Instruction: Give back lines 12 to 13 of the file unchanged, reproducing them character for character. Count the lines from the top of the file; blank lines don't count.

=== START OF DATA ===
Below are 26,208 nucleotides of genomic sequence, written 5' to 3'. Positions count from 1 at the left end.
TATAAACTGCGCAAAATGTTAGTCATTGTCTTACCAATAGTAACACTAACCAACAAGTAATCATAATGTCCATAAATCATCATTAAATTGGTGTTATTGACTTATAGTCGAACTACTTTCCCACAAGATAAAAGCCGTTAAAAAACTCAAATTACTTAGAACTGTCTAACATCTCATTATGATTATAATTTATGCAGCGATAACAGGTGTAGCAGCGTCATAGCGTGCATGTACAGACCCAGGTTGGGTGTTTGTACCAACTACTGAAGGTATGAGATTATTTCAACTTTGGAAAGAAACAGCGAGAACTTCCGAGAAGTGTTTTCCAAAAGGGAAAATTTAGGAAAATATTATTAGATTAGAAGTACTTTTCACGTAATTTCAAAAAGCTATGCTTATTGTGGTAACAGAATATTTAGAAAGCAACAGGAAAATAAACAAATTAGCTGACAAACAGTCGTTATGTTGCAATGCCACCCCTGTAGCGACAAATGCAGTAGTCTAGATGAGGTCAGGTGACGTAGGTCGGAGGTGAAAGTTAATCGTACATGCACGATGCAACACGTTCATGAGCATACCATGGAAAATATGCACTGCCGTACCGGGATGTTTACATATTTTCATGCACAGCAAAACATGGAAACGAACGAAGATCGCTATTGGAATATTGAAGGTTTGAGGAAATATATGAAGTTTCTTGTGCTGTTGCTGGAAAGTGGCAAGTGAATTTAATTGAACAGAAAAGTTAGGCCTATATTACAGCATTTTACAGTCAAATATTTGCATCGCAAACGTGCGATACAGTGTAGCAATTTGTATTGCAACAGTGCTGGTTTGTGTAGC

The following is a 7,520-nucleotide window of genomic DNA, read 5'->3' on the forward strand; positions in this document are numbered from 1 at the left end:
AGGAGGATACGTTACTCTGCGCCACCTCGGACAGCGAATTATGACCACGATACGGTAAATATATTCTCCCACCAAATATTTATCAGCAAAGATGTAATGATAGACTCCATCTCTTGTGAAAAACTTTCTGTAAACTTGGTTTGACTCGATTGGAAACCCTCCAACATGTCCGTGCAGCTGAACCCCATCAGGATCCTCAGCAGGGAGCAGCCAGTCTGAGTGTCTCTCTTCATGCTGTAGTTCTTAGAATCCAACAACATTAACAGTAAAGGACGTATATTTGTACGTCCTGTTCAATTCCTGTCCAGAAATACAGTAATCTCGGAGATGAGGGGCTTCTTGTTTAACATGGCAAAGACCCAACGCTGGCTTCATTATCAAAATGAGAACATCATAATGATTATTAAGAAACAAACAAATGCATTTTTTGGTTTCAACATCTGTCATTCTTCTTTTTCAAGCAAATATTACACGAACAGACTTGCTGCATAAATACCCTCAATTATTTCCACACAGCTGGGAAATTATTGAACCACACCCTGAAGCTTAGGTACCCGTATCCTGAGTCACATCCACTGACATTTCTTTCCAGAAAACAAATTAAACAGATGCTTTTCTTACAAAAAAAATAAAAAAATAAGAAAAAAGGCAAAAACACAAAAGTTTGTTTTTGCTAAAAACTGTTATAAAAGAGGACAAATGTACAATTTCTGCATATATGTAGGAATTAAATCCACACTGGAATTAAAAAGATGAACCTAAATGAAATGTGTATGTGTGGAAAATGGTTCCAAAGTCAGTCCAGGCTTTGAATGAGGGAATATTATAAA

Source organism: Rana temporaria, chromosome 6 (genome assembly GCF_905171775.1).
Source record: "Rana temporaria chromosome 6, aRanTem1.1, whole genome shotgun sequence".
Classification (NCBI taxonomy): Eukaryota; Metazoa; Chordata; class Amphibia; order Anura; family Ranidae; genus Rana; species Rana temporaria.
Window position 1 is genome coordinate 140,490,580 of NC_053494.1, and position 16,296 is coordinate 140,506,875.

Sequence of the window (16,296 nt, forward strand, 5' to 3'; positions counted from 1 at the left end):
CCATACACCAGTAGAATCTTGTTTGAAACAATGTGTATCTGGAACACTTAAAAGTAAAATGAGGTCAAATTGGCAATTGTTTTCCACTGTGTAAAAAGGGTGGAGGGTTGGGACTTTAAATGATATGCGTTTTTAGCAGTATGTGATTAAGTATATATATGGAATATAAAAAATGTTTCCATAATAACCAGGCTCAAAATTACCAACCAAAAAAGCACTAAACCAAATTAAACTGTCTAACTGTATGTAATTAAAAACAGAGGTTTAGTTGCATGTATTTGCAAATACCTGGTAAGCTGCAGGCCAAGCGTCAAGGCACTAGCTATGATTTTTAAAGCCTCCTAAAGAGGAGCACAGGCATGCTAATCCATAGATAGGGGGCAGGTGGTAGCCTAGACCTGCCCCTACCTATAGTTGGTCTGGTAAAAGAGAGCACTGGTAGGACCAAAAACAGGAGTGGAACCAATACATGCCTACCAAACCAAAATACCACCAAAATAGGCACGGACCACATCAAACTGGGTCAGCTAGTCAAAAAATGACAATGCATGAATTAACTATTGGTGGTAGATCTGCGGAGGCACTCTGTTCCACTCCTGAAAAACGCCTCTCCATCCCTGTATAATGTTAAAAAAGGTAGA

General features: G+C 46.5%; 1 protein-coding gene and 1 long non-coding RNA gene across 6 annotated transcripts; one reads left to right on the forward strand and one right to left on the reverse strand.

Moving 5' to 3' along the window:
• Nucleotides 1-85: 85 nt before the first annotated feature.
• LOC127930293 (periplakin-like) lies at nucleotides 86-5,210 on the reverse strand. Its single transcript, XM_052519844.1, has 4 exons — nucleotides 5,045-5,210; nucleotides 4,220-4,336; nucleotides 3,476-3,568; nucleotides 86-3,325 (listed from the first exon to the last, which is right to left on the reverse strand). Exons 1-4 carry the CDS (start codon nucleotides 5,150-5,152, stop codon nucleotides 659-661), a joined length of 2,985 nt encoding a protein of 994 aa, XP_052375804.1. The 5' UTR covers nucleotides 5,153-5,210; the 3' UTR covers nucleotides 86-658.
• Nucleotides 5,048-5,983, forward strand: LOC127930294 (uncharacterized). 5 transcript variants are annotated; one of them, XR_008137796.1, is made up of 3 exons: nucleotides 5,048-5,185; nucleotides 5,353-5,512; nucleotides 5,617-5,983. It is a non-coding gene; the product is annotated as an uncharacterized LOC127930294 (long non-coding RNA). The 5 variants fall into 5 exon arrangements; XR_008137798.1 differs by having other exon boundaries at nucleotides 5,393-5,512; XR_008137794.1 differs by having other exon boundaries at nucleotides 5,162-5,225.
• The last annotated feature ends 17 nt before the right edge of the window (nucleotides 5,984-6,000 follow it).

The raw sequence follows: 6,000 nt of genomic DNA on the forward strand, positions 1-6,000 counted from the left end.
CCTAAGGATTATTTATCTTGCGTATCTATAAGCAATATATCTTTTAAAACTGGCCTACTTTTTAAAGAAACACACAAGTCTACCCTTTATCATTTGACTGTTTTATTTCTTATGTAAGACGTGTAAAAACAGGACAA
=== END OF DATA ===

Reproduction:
Moving 5' to 3' along the window:
• Nucleotides 1-85: 85 nt before the first annotated feature.